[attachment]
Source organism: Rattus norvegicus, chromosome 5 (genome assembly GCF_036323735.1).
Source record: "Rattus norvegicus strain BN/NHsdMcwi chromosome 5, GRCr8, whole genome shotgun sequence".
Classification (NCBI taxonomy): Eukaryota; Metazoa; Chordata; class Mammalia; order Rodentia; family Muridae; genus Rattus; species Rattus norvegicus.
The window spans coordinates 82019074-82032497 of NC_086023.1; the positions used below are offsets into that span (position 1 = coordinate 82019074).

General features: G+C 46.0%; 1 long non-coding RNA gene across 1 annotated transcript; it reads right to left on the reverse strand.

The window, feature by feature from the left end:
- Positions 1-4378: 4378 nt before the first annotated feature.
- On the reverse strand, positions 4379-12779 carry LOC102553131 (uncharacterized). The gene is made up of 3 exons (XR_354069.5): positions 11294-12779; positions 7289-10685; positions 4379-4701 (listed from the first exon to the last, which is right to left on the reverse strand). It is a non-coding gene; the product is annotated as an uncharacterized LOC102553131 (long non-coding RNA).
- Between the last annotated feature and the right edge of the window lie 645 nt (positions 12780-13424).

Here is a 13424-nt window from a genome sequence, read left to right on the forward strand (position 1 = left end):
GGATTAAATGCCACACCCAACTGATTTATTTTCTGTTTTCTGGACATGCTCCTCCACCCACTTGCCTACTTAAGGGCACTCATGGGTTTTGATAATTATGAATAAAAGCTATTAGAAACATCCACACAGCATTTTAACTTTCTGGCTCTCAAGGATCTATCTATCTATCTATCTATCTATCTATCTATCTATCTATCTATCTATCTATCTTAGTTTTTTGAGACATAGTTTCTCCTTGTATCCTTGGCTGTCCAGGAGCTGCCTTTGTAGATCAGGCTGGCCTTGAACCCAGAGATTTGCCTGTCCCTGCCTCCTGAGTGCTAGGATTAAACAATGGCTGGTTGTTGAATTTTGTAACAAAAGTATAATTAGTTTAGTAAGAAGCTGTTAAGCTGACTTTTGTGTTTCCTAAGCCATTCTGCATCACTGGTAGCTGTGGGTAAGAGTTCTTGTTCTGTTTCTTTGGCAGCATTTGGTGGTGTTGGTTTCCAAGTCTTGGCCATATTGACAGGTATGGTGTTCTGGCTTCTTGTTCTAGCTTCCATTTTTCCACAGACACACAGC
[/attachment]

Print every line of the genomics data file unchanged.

Source organism: Rattus norvegicus, chromosome 5 (genome assembly GCF_036323735.1).
Source record: "Rattus norvegicus strain BN/NHsdMcwi chromosome 5, GRCr8, whole genome shotgun sequence".
Classification (NCBI taxonomy): Eukaryota; Metazoa; Chordata; class Mammalia; order Rodentia; family Muridae; genus Rattus; species Rattus norvegicus.
The window spans coordinates 82019074-82032497 of NC_086023.1; the positions used below are offsets into that span (position 1 = coordinate 82019074).

General features: G+C 46.0%; 1 long non-coding RNA gene across 1 annotated transcript; it reads right to left on the reverse strand.

The window, feature by feature from the left end:
- Positions 1-4378: 4378 nt before the first annotated feature.
- On the reverse strand, positions 4379-12779 carry LOC102553131 (uncharacterized). The gene is made up of 3 exons (XR_354069.5): positions 11294-12779; positions 7289-10685; positions 4379-4701 (listed from the first exon to the last, which is right to left on the reverse strand). It is a non-coding gene; the product is annotated as an uncharacterized LOC102553131 (long non-coding RNA).
- Between the last annotated feature and the right edge of the window lie 645 nt (positions 12780-13424).

Here is a 13424-nt window from a genome sequence, read left to right on the forward strand (position 1 = left end):
GGATTAAATGCCACACCCAACTGATTTATTTTCTGTTTTCTGGACATGCTCCTCCACCCACTTGCCTACTTAAGGGCACTCATGGGTTTTGATAATTATGAATAAAAGCTATTAGAAACATCCACACAGCATTTTAACTTTCTGGCTCTCAAGGATCTATCTATCTATCTATCTATCTATCTATCTATCTATCTATCTATCTATCTATCTTAGTTTTTTGAGACATAGTTTCTCCTTGTATCCTTGGCTGTCCAGGAGCTGCCTTTGTAGATCAGGCTGGCCTTGAACCCAGAGATTTGCCTGTCCCTGCCTCCTGAGTGCTAGGATTAAACAATGGCTGGTTGTTGAATTTTGTAACAAAAGTATAATTAGTTTAGTAAGAAGCTGTTAAGCTGACTTTTGTGTTTCCTAAGCCATTCTGCATCACTGGTAGCTGTGGGTAAGAGTTCTTGTTCTGTTTCTTTGGCAGCATTTGGTGGTGTTGGTTTCCAAGTCTTGGCCATATTGACAGGTATGGTGTTCTGGCTTCTTGTTCTAGCTTCCATTTTTCCACAGACACACAGC